However, in the case of many of its objects, the EOE provides another “interface” or form of access to the inner workings of the applet or object. This is provided in the form of the Java code for the object itself –allowing users to edit the programming instructions, and recompiled the applet as a slightly different application or object. The importance of opening more of the inner workings of an object to users and designers has been recognized among the ranks of object-oriented software developers. This has given rise to pleas for “grey-box” components that would reveal more of their “implementations” to their users. (Büchi and Weck, 1997)

It seems clear that closing off this content from designers and users is even less desirable with non-executable, informational objects, where editing does not require any special programming expertise. However, such a supposition does not seem to be supported in the literature. Longmire, for example, lists a number “broad content development specifications” for informational objects that go to some length to anticipate and eschew the need for any eventual editing and revision. These include the ability to “facilitate competency-based approaches to learning”, “consistent use of language and terminology within a topic area”, “nonsequentiality of information across objects”, “uniformity of editorial tone across objects”, and “use of language and content appropriate for a broad audience.”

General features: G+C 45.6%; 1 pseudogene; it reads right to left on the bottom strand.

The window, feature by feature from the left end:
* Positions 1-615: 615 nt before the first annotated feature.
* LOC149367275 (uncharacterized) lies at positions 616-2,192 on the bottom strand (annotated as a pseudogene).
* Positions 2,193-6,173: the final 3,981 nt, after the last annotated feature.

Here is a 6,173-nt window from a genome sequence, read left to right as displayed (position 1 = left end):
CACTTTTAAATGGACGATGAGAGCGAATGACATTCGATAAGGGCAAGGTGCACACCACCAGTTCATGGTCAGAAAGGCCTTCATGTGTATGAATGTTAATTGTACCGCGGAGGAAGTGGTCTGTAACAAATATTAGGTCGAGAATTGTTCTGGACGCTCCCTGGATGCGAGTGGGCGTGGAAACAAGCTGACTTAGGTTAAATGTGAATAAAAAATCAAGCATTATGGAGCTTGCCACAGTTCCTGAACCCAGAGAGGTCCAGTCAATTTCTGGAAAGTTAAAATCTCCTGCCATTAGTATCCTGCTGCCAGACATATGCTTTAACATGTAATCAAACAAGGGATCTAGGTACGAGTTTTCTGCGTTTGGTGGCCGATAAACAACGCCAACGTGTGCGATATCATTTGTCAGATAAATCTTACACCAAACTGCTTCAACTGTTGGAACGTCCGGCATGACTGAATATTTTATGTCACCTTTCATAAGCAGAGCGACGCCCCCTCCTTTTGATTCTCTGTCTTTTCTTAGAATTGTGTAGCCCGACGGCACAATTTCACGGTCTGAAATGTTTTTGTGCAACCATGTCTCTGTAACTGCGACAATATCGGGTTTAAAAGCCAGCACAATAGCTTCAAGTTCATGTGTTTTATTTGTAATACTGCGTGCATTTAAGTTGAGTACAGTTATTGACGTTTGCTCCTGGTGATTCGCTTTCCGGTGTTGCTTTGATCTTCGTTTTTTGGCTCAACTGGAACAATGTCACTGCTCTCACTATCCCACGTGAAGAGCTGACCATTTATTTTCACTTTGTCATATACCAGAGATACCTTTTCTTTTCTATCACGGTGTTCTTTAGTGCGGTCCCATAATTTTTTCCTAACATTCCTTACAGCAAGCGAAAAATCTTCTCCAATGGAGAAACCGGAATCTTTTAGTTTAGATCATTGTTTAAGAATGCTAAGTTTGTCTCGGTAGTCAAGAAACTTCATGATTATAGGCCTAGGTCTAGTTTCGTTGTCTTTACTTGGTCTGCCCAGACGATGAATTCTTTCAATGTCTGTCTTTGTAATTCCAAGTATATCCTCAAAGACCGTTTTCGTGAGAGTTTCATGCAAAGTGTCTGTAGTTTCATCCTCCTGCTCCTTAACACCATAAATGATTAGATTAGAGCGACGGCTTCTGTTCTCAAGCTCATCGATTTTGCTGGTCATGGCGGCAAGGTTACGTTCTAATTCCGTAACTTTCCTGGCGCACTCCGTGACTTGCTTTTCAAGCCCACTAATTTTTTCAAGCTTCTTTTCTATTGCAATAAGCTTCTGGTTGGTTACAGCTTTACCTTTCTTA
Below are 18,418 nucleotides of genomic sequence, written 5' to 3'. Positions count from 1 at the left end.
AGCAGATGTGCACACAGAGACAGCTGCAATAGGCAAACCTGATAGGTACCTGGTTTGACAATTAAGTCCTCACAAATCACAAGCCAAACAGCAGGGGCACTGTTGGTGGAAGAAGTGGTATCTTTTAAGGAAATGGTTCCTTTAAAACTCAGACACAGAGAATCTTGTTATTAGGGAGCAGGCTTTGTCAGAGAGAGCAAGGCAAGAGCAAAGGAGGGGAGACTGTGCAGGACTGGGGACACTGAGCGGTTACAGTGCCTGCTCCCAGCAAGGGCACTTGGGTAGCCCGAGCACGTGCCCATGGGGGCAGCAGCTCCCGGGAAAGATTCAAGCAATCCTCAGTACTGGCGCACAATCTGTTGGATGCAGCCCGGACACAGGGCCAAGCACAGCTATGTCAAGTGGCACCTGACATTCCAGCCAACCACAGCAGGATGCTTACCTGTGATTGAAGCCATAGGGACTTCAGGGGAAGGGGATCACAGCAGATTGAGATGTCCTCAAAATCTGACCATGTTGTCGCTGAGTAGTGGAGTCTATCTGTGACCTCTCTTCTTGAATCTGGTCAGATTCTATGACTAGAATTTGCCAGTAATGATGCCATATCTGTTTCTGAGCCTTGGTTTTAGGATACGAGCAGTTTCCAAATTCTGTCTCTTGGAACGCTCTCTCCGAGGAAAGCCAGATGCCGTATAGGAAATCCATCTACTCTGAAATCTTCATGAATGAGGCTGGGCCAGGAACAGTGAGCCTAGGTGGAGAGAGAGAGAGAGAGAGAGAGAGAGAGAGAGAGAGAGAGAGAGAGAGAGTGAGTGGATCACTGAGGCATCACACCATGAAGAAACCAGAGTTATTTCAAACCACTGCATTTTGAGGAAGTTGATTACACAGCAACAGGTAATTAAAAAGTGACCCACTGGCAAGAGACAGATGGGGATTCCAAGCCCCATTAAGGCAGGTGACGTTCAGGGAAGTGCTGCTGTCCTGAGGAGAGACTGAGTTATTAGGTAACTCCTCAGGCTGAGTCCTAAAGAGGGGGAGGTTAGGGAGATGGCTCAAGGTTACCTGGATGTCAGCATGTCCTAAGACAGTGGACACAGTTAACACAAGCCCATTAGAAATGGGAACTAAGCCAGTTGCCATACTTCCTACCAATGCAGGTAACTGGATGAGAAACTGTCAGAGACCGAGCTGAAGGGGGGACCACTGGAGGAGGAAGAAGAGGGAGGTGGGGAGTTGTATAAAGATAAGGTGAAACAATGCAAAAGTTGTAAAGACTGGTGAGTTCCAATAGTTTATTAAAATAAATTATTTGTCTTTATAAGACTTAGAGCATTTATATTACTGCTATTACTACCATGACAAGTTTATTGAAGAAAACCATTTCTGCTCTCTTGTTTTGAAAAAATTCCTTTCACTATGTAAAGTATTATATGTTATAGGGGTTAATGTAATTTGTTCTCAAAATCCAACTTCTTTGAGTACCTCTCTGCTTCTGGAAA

While certainly being useful guidelines for the development and selection of informational objects, interpreted as specifications, they would seem to place significant limits on the content and design approaches used. They would also be difficult or impossible to apply in or across subject areas, where differences in terminology can be contested issues, rather than accidental. Yet, At the same time as they would see educational objects as congruent with the “black box” model of software design, many in the literature say that these objects should be able to serve a variety of instructional design approaches: The object environment, according to Singh, “must support different learning paradigms and structured and unstructured forms of learning engagement.” (see also Longmire).

The notion of an object as a self-contained “black box”, however, would seem to imply certain limitations on learning approaches and even subject matter. Strictly speaking, they lend themselves to subject matter and learning or instructional design approaches that eschew higher order or active forms of learning approaches. In fact, M. David Merrill –one of the earlier educational object advocates referred to earlier– suggests that “instructional strategies” would take the form of “is one of the “preprogrammed and pre-specified algorithms” used to link particular objects together.

At the same time, higher order and active learning can be supported with educational objects using an approach suggested by Longmire: